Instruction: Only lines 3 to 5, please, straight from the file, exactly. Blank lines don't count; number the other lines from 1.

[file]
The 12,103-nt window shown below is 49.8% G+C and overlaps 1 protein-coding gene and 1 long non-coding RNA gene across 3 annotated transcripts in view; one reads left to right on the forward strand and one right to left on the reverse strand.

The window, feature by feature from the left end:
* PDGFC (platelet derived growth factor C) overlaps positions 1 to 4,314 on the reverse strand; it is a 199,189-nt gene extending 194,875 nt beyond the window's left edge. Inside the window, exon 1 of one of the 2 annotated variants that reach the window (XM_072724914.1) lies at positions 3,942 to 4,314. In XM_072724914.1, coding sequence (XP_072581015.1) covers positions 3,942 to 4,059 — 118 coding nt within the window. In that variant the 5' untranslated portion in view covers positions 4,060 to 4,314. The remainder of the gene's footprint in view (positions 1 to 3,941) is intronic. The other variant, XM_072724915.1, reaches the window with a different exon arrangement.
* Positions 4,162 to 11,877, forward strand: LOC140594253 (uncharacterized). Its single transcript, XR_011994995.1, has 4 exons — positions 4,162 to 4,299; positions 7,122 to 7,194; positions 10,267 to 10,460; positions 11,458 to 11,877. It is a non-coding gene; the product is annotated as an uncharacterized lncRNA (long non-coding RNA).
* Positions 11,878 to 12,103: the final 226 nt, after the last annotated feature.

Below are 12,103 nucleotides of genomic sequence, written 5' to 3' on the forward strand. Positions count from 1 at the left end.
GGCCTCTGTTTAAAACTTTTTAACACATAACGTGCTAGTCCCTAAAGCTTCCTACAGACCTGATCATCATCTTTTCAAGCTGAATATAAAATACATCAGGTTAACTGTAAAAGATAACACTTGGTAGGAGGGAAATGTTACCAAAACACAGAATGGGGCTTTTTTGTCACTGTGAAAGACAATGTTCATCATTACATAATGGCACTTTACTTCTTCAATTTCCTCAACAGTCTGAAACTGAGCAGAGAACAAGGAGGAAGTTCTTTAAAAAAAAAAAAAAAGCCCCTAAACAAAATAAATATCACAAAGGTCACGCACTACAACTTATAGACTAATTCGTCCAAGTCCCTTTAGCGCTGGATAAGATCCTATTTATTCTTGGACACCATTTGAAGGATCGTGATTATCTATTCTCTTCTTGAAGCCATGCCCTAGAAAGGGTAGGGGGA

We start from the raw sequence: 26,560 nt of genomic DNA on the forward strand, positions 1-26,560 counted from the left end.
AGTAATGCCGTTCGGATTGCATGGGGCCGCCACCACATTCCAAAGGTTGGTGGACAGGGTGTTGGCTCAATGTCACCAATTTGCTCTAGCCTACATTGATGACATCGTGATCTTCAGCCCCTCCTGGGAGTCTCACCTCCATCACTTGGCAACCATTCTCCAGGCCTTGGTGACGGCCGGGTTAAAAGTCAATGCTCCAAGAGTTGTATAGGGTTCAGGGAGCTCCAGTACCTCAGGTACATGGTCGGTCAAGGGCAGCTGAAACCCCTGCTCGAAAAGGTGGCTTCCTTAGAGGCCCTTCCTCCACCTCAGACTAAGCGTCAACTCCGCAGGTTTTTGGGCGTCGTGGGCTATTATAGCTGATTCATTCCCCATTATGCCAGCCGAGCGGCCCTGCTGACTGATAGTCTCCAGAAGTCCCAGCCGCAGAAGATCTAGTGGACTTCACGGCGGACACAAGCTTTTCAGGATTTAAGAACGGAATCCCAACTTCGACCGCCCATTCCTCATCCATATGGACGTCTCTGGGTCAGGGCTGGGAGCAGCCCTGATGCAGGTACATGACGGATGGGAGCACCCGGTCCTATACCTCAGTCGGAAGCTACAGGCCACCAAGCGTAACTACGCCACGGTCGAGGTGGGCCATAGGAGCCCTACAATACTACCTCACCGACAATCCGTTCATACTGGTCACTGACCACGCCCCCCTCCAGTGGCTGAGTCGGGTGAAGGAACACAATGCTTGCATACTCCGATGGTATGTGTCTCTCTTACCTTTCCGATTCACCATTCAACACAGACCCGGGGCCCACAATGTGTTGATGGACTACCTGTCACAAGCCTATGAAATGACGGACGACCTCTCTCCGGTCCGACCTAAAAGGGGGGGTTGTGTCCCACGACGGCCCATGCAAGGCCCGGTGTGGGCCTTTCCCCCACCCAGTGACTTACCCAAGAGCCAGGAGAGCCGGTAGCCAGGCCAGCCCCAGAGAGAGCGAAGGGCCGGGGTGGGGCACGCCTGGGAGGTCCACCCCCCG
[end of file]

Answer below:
* PDGFC (platelet derived growth factor C) overlaps positions 1 to 4,314 on the reverse strand; it is a 199,189-nt gene extending 194,875 nt beyond the window's left edge. Inside the window, exon 1 of one of the 2 annotated variants that reach the window (XM_072724914.1) lies at positions 3,942 to 4,314. In XM_072724914.1, coding sequence (XP_072581015.1) covers positions 3,942 to 4,059 — 118 coding nt within the window. In that variant the 5' untranslated portion in view covers positions 4,060 to 4,314. The remainder of the gene's footprint in view (positions 1 to 3,941) is intronic. The other variant, XM_072724915.1, reaches the window with a different exon arrangement.
* Positions 4,162 to 11,877, forward strand: LOC140594253 (uncharacterized). Its single transcript, XR_011994995.1, has 4 exons — positions 4,162 to 4,299; positions 7,122 to 7,194; positions 10,267 to 10,460; positions 11,458 to 11,877. It is a non-coding gene; the product is annotated as an uncharacterized lncRNA (long non-coding RNA).
* Positions 11,878 to 12,103: the final 226 nt, after the last annotated feature.